During the course of my regular briefings with industry professionals I often come across information that I find newsworthy. We have created this recurring feature as a way of sharing these items with you. Below, in alphabetical order, are notes and thoughts from a few of my most recent briefings.
I recently spoke with Craig Malloy, CEO of Lifesize, about the company’s transformation in the last two years. When Craig returned to our industry, just over two years ago, he told me he was going to make some big changes. Many returning (or new) CEOs say that, but it turns out that Craig was very serious. Our industry was in upheaval with the big software/cloud revolution and we were all waiting to see how Cisco, Polycom, and Lifesize would adjust. While all three have certainly made changes, the shift at Lifesize was particularly thorough. It is a rebooted company. On the product side, their Lifesize Cloud service has replaced their hardware infrastructure line. They do, however, still make room systems. The Icon series is now tightly integrated with the Lifesize Cloud. This offers some advantages over choosing cloud and hardware from separate vendors. Craig also had to downsize the company significantly to be a leaner cloud based provider. Finally, he needed to get Lifesize out of Logitech for a fresh start.
A lot has changed in 2 years. Craig is no longer talking about tough transition tasks on his plate, he is talking about spending the last 7 months focusing on growth, success, and generating revenue. He has 3500 cloud customers (companies, not users), with over 15,000 devices supported in the field. The Lifesize Cloud is hosting millions of minutes of video calls a month. Significantly, a large percentage of his customers are outside of the US. Craig is working to make Lifesize Cloud as attractive as possible to his core buyer, the IT person. While workers are getting turned on to video via consumer applications, at some point the IT person has to step in and put everyone on a business ready solution. That means it has to be scalable, secure, and provide interop with existing systems. Lifesize seeks to be the enterprise ready solution that has ease of use for workers, and easy of deployment/management for the IT person.
September is education month at Let’s Do Video. With that in mind I want to share the news about a new startup. I have been working with a firm (with a working name of SPFFit) that has developed and patented software that helps prevent students from saying or doing the wrong thing on social media and/or emails. The software is designed to help prevent college students from damaging their individual brands or the brand of the football or basketball team or fraternity or sorority etc. In elementary and high schools the software will help prevent bullying. In the corporate environment the software helps eliminate Sarbanes-Oxley and SEC violations.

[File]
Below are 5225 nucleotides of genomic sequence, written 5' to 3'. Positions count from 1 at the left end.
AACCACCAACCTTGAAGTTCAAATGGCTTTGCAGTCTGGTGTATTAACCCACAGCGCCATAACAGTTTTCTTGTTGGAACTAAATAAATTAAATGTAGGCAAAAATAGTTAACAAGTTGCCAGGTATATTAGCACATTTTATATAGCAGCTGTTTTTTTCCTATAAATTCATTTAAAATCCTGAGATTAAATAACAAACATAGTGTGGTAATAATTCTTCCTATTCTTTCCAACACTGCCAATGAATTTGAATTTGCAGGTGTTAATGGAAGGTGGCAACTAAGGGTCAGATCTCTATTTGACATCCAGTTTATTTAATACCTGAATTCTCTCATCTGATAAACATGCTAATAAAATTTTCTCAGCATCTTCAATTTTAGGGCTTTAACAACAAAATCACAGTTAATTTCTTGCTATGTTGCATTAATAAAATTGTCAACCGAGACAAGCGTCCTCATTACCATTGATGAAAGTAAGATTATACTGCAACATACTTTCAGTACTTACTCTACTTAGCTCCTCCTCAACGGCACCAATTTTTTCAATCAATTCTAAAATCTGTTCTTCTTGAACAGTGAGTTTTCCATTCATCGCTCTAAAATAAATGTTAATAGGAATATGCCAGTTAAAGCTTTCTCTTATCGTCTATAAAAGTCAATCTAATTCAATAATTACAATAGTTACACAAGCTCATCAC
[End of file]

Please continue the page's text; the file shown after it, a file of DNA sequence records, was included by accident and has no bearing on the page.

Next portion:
The company has been in “stealth mode” for a while; however, since filing their patent they are now aggressively reaching out to investors and advisors. Many of you in the video/collaboration community know the founder and CEO, JD Vaughn, the former VP of Worldwide sales at Accord Networks and VP of North American Sales for Polycom. JD leads a team of eight and they have just begun reaching out the investor and advisor community. I love the solution and know that parents of college students, coaches and enterprises would love to know they are protected from a social media “brain freeze” that I am told can cost the average Fortune 2000 firm millions of dollars per occurrence. Certainly we have all seen how, in the political arena, protection from an ill advised tweet could have saved several careers at this point.
I caught up with Hellene Garcia, Director of Business Development at StarLeaf, who had some good news and big wins to share. While much of it was NDA, I can say that StarLeaf is expanding its presence in the US with new hires, including industry vets like Mark Arman, Phil Daniele, Jeffrey Swetz and David Ward. They’ve also strengthened their marketing team with the addition of a new VP, Martin Pang.
Hellene shared that a vast majority of the millions of minutes of video calls hosted on the StarLeaf Open Cloud every month, are point-to-point calls. I thought this was particularly interesting as not all video cloud solutions even offer point-to-point calling. Many competitors only support meet-me room calling. In my opinion, the fact that users take to the point-to-point dynamic offered by Starleaf makes it a UC play, as well as being an interop video cloud service. In other news, their Skype for Business Huddle Room solution, the GTm Huddle, is getting ready to ship, and their UI continues to develop.
In addition, StarLeaf continues to sign up traditional channel partners for its offerings, as well as server provider partners for for its new UC OpenCloud offering. All in all, the StarLeaf team is extremely active, with several NDA developments on the roadmap, so stay tuned.
Janelle Raney, Product Marketing Executive at Zoom, brought me up to date on some recent successes. The company continues to achieve recognition, with inclusion on the Forbes 2016 Best 100 Cloud companies list. Zoom also was awarded for Enterprise Mobility: Mobile Video Conferencing by Compass Intelligence.
Zoom is continuing to develop its platform, and while some exciting pending developments are NDA, I can share the details of the recent update for their iOS app. This is a significant release with new functionality including polling during meetings, content and chat search, iCloud and OneDrive sharing, breakout session support, and more. This indicates to me that Zoom realizes that people on mobile devices aren’t just passive meeting attendees, but can also be meeting leaders. As such, they need these types of controls and advanced features. I expect these updates will be well appreciated.